Biologic significance of the detection of HBsAg and HBcAg in liver and tumor from 204 HBsAg-positive patients with primary hepatocellular carcinoma

Authors

  • Dr. Hey-Chi Hsu,

    Corresponding author
    1. Departments of Pathology, Internal Medicine and Surgery and Graduate Institute of Clinical Medicine, College of Medicine, National Taiwan University, Taipei 10016, Taiwan, Republic of China
    • Department of Pathology, National Taiwan University, Taipei 10016, Taiwan, Republic of China
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  • Tsung-Teh Wu,

    1. Departments of Pathology, Internal Medicine and Surgery and Graduate Institute of Clinical Medicine, College of Medicine, National Taiwan University, Taipei 10016, Taiwan, Republic of China
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  • Jin-Chuan Sheu,

    1. Departments of Pathology, Internal Medicine and Surgery and Graduate Institute of Clinical Medicine, College of Medicine, National Taiwan University, Taipei 10016, Taiwan, Republic of China
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  • Chieng-Yen Wu,

    1. Departments of Pathology, Internal Medicine and Surgery and Graduate Institute of Clinical Medicine, College of Medicine, National Taiwan University, Taipei 10016, Taiwan, Republic of China
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  • Tzyy-Jen Chiou,

    1. Departments of Pathology, Internal Medicine and Surgery and Graduate Institute of Clinical Medicine, College of Medicine, National Taiwan University, Taipei 10016, Taiwan, Republic of China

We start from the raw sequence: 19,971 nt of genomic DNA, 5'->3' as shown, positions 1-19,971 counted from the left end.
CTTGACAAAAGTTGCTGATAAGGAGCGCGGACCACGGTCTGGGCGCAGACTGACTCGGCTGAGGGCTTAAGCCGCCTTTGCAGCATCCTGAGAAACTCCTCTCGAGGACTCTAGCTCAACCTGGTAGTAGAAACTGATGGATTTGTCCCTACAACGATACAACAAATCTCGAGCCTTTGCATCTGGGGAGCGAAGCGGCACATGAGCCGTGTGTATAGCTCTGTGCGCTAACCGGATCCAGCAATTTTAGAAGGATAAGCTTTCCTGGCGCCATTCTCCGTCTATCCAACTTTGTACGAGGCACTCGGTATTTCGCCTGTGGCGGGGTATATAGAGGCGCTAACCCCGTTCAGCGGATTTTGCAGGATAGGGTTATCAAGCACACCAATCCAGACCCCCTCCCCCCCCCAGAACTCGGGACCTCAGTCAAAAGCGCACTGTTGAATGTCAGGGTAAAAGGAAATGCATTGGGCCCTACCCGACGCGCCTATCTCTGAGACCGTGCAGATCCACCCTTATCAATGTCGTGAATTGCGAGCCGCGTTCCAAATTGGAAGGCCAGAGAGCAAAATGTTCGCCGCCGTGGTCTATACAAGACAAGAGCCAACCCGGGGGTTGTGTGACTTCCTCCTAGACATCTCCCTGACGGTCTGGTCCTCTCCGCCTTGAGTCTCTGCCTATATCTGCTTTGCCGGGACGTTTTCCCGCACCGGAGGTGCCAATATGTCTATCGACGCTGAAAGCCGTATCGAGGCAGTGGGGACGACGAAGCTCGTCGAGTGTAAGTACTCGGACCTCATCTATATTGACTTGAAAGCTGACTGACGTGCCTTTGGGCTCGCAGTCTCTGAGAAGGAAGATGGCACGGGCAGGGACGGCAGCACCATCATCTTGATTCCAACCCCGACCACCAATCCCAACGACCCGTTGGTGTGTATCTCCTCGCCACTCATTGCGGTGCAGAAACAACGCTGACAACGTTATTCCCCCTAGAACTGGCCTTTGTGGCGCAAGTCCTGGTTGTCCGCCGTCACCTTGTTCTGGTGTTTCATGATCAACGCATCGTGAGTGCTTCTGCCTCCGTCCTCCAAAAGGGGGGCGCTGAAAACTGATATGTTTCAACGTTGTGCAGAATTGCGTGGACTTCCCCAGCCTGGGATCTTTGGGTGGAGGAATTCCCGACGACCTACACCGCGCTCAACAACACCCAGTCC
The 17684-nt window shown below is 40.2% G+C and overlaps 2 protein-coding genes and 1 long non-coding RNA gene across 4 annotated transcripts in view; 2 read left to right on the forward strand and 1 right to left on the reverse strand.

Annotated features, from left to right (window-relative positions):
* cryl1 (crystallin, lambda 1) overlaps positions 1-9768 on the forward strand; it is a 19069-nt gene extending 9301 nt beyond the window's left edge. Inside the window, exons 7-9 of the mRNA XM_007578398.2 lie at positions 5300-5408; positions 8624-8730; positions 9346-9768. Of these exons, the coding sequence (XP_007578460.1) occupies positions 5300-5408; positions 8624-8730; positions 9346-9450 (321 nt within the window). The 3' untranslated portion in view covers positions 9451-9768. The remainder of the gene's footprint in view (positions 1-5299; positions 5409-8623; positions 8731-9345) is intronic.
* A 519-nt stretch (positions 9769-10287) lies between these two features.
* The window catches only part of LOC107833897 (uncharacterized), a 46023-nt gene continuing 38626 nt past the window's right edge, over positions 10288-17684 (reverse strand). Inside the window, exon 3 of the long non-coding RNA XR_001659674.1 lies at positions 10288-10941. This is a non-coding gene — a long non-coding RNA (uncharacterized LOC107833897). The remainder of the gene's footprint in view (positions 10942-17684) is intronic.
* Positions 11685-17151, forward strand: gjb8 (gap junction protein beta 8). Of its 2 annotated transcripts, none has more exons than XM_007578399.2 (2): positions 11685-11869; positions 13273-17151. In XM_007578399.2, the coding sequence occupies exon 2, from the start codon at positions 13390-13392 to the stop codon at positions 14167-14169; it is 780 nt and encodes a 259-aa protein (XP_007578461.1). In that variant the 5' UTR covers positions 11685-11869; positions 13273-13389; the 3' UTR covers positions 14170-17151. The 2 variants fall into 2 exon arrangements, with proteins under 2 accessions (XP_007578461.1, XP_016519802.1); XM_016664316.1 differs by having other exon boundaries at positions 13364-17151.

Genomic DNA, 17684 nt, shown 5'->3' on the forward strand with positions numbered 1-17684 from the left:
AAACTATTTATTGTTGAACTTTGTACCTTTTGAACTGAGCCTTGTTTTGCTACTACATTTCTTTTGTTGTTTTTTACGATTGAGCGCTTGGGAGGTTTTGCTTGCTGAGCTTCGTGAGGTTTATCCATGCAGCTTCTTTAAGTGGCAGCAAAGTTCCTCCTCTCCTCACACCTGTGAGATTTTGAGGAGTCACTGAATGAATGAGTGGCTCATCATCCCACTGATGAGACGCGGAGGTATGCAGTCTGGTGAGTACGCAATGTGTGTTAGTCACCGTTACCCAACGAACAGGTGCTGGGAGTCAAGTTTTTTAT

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  • Chu-Shue Lee,

    1. Departments of Pathology, Internal Medicine and Surgery and Graduate Institute of Clinical Medicine, College of Medicine, National Taiwan University, Taipei 10016, Taiwan, Republic of China
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  • Ding-Shinn Chen

    1. Departments of Pathology, Internal Medicine and Surgery and Graduate Institute of Clinical Medicine, College of Medicine, National Taiwan University, Taipei 10016, Taiwan, Republic of China
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Abstract

Hepatitis B virus surface and core antigens (HBsAg, HBcAg) were examined in the resected primary hepatocellular carcinoma from 204 patients who had HBsAg in serum. Ninety patients had small (<5 cm) and 114 had large hepatocellular carcinoma (>5 cm). HBsAg was detected in hepatocellular carcinoma in 65 cases (32%) and HBcAg in 30 cases (14.7%); hepatitis B virus antigens were more frequently detected in small (HBsAg in 42.2% and HBcAg in 20%) than in large hepatocellular carcinoma (HBsAg 23.7% and HBcAg 10.5%). These results suggest that replicative forms of hepatitis B virus DNA may exist in hepatocellular carcinoma more frequently than previously believed and that the malignant hepatocytes can support hepatitis B virus replication. A lymphocytic infiltration in hepatocellular carcinoma was more often observed in hepatocellular carcinoma expressing HBsAg (71%) or HBcAg (63%) than in hepatocellular carcinoma with no detectable HBsAg (26%) or HBcAg (37%), p < 0.01. The reaction was mild in the majority (85%) of the cases. These findings suggest that hepatitis B virus antigen expression in hepatocellular carcinoma can provoke a local immune response. The most striking finding was that patients with hepatitis B virus antigens in small hepatocellular carcinoma had a 5-year survival rate (13%) lower than that (50%) of the antigen-negative patients (p < 0.05). In contrast, patients with a marked local immune response in hepatocellular carcinoma, regardless of the viral antigen status, had significantly better 5-year survival rates (43%) than those with no or a mild lymphocytic reaction (18%). These findings indicate that a marked immune response in hepatocellular carcinoma is a favorable prognostic sign. The unfavorable course of the patient with viral antigen-expressing hepatocellular carcinoma may in fact reflect the inability of the host immune response to clear the viral infection and the antigen-expressing tumor cells.

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